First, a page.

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mort kondracke. guest: i think fundamentally manners the kind of that our parents tried to teach us about civil behavior toward and respecting the humanity of other people, people facebook and -- you know, are bullying like yelling at each other, though the person on the other end isn't a person. a sense ight, it is in spiritual. and t is getting worse worse. in networks make it worse some spaces, not c-span, by the way. by essee is a state where and large, you produce moderate,
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sensible leaders. alexander, lamar bill haslow, the governor, they are sensible people. get your sense on the network debates that happen today, the political and how you happen tried to have those debates on the various programs you were on years, beltway boys, or when you were on the mclocklinburg. guest: i like to joke when i was group in 1982, that i was present at the beginning of the civil discourse in america. popular, n became very but i remember in the beginning the e used to say having on your t.v. up was like inviting a couple to dinner and having them fight all the time on your couch. a joke, it wasn't really decline of the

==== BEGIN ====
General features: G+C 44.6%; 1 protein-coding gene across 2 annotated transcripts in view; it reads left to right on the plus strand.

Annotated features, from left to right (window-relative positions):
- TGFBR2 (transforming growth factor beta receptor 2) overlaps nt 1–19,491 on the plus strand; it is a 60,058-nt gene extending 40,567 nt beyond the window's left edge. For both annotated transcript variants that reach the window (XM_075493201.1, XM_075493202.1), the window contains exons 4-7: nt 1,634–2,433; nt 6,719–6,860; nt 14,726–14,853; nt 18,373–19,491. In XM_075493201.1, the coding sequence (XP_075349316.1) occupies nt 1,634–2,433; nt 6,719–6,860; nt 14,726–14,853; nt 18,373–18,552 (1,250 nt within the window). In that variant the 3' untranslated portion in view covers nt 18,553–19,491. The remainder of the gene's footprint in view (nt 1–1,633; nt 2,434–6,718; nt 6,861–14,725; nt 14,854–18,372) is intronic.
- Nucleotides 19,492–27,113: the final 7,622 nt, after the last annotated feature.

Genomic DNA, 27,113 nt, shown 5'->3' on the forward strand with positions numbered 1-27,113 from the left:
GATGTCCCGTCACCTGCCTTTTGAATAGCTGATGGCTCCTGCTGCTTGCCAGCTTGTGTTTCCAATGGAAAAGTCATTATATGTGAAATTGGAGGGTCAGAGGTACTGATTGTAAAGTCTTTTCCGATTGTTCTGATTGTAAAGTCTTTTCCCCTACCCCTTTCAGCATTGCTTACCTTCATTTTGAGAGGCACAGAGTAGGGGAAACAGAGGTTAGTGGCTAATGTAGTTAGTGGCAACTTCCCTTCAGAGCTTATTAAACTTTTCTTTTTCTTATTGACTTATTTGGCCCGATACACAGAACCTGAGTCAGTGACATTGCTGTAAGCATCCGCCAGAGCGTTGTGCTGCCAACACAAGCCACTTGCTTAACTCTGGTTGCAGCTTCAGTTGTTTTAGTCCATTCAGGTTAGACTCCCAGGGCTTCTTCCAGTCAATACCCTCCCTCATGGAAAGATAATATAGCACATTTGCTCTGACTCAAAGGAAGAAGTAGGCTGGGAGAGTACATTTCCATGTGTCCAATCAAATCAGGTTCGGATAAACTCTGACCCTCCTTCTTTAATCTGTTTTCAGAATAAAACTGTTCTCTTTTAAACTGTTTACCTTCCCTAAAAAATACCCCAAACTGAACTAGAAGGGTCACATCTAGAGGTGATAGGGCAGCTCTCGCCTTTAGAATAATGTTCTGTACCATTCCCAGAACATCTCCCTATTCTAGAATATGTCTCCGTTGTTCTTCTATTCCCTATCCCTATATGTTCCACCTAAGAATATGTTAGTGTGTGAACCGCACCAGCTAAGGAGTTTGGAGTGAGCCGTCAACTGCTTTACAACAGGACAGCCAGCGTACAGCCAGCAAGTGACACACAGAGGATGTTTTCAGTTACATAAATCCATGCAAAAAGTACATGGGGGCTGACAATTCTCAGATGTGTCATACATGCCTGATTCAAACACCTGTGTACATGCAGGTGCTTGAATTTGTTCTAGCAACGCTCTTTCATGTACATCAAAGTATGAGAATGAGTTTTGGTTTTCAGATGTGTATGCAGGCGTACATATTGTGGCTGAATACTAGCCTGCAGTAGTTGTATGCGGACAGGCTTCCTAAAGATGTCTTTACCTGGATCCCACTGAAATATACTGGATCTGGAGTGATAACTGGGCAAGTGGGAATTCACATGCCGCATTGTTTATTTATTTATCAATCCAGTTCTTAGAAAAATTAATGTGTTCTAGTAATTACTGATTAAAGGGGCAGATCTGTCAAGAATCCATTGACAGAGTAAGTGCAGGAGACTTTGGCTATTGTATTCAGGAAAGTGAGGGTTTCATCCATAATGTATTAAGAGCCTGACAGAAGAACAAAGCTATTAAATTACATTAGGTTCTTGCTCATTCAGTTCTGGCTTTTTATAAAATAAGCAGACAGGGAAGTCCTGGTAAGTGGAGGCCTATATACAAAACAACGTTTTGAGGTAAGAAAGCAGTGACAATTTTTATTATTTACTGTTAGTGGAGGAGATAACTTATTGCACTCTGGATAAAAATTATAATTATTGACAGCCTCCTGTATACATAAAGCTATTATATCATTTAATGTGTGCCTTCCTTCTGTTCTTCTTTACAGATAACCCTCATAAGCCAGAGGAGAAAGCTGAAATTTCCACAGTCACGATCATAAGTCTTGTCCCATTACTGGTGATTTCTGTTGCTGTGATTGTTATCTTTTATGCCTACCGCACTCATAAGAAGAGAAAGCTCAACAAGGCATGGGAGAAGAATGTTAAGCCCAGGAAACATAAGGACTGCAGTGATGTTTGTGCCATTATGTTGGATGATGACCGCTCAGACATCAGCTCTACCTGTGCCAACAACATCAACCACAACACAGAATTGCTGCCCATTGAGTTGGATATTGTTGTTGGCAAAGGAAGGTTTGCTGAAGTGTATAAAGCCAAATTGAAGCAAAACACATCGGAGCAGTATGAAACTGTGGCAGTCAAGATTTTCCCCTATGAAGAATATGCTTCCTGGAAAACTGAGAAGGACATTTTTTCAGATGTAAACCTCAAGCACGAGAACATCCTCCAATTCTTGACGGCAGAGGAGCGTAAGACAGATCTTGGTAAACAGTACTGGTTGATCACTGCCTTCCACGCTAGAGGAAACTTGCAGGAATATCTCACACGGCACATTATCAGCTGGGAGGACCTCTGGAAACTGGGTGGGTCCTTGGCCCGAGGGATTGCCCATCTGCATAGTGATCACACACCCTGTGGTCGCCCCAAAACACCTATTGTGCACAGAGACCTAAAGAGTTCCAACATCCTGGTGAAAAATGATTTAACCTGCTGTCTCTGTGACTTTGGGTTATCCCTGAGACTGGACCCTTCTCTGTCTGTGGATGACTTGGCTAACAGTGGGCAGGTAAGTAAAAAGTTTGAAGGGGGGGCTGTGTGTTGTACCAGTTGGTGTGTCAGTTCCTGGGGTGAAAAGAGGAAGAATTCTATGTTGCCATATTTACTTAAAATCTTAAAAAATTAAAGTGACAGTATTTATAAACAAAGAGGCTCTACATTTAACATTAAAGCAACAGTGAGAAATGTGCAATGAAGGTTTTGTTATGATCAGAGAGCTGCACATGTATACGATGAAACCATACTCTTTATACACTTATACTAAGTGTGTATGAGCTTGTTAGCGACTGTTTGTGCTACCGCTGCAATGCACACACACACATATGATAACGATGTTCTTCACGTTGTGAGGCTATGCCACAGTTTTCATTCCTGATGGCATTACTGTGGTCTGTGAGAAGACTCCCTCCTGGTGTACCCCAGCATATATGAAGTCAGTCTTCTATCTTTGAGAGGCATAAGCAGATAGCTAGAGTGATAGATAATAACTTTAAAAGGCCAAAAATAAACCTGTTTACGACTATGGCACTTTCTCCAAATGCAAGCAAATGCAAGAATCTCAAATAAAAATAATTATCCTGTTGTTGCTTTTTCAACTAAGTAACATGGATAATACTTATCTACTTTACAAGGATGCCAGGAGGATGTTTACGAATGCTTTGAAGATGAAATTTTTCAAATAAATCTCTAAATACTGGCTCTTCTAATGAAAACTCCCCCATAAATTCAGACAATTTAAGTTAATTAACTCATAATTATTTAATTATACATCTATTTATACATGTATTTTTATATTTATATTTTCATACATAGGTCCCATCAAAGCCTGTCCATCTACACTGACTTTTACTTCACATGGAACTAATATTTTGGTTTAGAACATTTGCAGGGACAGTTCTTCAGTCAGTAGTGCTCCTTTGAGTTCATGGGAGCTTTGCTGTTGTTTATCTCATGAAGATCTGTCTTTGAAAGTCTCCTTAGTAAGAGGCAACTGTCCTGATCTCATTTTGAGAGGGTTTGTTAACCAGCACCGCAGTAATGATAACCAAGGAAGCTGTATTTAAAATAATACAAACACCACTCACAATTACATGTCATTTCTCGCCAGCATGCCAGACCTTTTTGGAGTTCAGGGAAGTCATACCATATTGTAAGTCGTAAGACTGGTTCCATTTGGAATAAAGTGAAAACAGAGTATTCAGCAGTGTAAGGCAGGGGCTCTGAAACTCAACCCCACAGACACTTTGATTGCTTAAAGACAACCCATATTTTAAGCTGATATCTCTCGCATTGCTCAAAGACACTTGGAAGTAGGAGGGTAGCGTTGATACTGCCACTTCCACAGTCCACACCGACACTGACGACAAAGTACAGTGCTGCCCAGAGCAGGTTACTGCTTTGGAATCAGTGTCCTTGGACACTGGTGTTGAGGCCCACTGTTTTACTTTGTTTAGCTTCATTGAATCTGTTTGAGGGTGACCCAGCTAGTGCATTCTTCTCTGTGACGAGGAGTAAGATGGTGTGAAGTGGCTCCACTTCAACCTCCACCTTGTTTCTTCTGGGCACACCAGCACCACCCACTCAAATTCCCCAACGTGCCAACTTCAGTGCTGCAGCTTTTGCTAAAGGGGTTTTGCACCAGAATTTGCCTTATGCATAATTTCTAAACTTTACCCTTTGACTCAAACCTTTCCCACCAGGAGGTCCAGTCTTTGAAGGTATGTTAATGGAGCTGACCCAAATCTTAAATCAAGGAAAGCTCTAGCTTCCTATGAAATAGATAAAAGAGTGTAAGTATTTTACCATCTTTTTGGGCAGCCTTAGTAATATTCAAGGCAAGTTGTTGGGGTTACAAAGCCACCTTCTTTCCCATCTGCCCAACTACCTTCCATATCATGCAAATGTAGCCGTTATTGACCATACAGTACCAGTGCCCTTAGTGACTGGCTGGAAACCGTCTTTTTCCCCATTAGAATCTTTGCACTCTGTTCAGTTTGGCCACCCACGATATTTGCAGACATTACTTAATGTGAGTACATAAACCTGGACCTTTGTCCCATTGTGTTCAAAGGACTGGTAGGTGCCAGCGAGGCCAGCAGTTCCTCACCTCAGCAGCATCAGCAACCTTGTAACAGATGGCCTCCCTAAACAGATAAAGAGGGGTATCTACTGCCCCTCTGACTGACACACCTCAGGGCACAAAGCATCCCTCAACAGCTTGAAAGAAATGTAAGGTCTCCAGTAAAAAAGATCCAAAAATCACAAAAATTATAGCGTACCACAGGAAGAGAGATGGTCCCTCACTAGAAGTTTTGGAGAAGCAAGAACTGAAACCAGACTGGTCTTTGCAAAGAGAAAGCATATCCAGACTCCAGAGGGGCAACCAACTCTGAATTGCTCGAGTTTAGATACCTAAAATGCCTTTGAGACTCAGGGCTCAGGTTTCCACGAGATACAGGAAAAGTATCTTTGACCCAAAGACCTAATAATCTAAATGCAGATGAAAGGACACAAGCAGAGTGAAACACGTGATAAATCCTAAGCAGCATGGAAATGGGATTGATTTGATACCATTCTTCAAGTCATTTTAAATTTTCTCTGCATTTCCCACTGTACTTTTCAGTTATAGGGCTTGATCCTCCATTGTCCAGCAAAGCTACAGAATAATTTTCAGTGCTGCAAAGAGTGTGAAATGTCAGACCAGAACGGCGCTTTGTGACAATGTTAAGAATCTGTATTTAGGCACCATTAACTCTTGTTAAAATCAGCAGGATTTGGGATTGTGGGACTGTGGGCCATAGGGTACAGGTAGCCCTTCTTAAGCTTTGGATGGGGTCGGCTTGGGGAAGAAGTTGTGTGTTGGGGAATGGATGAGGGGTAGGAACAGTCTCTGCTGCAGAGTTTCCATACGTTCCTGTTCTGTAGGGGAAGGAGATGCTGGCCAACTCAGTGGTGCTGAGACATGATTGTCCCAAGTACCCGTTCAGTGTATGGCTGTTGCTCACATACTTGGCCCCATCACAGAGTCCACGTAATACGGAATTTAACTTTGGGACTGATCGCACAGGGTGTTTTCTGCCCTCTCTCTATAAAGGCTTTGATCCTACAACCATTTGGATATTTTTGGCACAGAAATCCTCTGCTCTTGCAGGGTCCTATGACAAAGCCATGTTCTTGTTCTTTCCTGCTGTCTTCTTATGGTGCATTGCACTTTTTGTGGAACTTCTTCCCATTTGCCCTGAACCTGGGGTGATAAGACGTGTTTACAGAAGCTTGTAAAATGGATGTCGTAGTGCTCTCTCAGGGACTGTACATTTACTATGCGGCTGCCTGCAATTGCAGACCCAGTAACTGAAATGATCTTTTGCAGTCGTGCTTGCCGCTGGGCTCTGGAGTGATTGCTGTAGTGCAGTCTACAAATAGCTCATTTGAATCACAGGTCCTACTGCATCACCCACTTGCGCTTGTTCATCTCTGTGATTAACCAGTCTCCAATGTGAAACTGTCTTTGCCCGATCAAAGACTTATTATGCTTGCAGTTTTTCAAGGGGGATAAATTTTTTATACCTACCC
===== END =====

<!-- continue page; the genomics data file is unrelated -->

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civil discourse. mclaughlin anticipated what was going to happen anyway. news underort on fox br brett mayer are the most civilized show on fox news. much, buts not saying they are and the panel was on and that i panel discussions that continue with charles groundhammer and hayes and such people are thoughtful ey are basically been lucky, the shows that i've been on even mclaughlin was ruckus it wasn't name calling. host: another centrist, ronnie, southern pines, north carolina. good morning. caller: good morning. taking my call.
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just wanted to make a couple of comments. oing from bad to worse and it started way back administrations ago, when people started calling people they did not agree with, all names and nobody called them it.on i'm talking about people at the spectrum.e political other atching msnbc the day, since bill crystal was table when the current president was being didn'tawful names and he call them out on it, either. i was disappointed to see that. i don't care what side of the from, all aisle you're the name calling has to stop and it stops there. host: mort kondracke.